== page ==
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Contributor: ThinkFWD
Data centre trends: What’s in store for 2016?

The more we use the cloud, the more we use smartphones and tablets, the more devices and sensors we connect to the internet, the more data we create… and the more we will need to utilise datacentres.

Datacentres can range from huge facilities that power Facebook, Google and Amazon to co-location facilities that house business applications used by companies all over the world. In terms of size they can range from over one million square feet to just a few racks of servers in the basement of an office building.

With a predicted 50 billion devices connected to the internet by 2020, and cloud computing set to make up the bulk of IT spending by 2016, datacentres are under more pressure than ever to deliver the power, storage and processing required to fuel our digital world. Any online activity passes through a datacentre at some point.

And as those online activities increase, so will the requirements for datacentres. According to Cisco’s Global Cloud Index, annual global datacentre IP traffic will reach 8.6 zettabytes (ZB) by the end of 2018, up from 3.1 ZB per year in 2013. Datacentre traffic will see a compound annual growth rate of 23 per cent from 2013 to 2018, according to the report.

“Most Internet traffic has originated or terminated in a datacentre since 2008, when peer-to-peer traffic ceased to dominate the Internet application mix,” Cisco’s report states. “Datacentre traffic will continue to dominate Internet traffic for the foreseeable future, but the nature of datacentre traffic is undergoing a fundamental transformation brought about by cloud applications, services, and infrastructure.”

But before we get too far ahead of ourselves, let’s take a look at what was predicted for 2015, now that we are around the halfway point.

As mentioned above, the big trend affecting datacentres was cloud computing. So far in 2015, there has been no sign of a slowdown in the adoption of cloud computing. Recent figures from the Cloud Industry Forum revealed that 84 per cent of UK businesses have adopted cloud computing in some form, and that means more traffic for datacentres.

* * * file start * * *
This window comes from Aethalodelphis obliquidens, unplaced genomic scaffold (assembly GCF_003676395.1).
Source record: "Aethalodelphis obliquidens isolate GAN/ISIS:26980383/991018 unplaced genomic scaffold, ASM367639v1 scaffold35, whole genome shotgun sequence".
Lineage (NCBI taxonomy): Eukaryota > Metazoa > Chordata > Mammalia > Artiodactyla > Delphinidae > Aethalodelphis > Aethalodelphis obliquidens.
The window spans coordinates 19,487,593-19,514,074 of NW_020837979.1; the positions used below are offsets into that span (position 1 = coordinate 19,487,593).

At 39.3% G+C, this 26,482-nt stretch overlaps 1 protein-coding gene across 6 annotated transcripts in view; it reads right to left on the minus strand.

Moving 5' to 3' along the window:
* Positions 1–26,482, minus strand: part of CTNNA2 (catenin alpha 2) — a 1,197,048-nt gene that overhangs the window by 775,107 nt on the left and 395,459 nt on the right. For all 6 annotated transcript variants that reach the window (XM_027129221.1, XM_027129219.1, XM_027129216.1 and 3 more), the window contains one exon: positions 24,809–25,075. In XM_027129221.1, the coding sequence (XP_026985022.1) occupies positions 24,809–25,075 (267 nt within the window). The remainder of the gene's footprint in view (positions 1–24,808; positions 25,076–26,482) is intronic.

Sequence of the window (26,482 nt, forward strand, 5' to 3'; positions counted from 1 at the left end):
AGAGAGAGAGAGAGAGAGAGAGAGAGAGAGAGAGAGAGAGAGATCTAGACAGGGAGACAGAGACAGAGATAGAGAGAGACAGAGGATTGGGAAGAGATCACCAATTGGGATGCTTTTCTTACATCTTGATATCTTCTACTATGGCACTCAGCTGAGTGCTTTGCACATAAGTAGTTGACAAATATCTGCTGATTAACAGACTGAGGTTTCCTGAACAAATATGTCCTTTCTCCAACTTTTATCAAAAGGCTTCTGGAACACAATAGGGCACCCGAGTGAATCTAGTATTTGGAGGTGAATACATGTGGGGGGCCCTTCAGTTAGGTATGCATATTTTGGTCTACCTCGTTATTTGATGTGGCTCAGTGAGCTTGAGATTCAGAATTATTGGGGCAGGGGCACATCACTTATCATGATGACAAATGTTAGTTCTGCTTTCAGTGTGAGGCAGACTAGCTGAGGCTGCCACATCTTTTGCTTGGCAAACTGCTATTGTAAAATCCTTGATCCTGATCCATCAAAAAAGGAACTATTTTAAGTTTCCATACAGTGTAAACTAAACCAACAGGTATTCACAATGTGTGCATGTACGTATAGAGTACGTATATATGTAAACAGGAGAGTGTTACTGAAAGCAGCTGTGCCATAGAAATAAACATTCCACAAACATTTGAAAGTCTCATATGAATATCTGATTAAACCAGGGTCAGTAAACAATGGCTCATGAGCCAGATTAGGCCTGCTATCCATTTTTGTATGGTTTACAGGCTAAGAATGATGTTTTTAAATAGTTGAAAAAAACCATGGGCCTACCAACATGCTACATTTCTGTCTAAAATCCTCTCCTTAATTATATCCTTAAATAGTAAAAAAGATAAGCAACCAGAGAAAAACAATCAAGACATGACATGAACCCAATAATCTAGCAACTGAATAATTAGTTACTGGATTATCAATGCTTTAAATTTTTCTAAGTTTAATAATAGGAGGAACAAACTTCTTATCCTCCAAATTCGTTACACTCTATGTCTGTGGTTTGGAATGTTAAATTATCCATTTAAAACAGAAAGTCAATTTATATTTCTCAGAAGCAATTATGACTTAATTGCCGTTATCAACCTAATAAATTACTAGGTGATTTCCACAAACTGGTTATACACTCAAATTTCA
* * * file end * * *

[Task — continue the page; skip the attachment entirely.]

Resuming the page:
IoT was another subject that was expected to dramatically impact datacentres in 2015, with Gartner predicting that 2015 would see 4.9 billion devices connected to the Internet of Things.

As for the physical build of datacentres themselves, one big trend predicted for 2015 was a move to more automated, software-defined datacentres. This is where the intelligence of a system, whether it’s storage or networking, is moved from the hardware to the software. In software-defined networking this means routers and switches become cheap, commodity hardware, which is much better in terms of costs and flexibility.

On a similar theme, datacentres are trending towards a more modular design – prefabricated components that enable much quicker scaling capabilities.

And for 2016? Well, it looks like it will be more of the same. Usage of cloud computing will continue to increase, and more and more devices will connect to the Internet of Things. Indeed, as the advantages of software-defined ‘hardware’ and a more modular design become clearer, it’s likely that adoption of these trends will continue throughout 2016 and beyond.

Security will be another big trend for 2016. The Edward Snowden revelations that began in 2013 caused many businesses to re-evaluate their IT security provisions. Datacentre providers were no different, and as we approach 2016 it is expected that datacentre security will continue to evolve to ensure customer data is kept secure. It could even be something as simple as ensuring that all traffic moving between datacentres is encrypted, as both Google and Yahoo have done.

Most of these developments in the tech industry will lead to even more data being created, and that data will need to be stored, accessed and analysed. That places great pressure on datacentres to meet the increased compute, storage and power demands. On that last point it is predicted that datacentres will indeed be examining their power requirements and whether or not they will be able to meet them going forward.

The task of being able to meet increasing power demands without increasing costs or negatively impacting the environment will result in more natural cooling techniques being implemented – cool air or seawater, for example.

The datacentre of the future will be one where most elements are virtualised – servers, network, storage, even applications – and pulled together into a unified platform through automation. It’ll be one that has massive compute and storage power but a low carbon footprint. We may not get there in 2016, but these trends will definitely be heading that way.  

This article first appeared on Think Progress.

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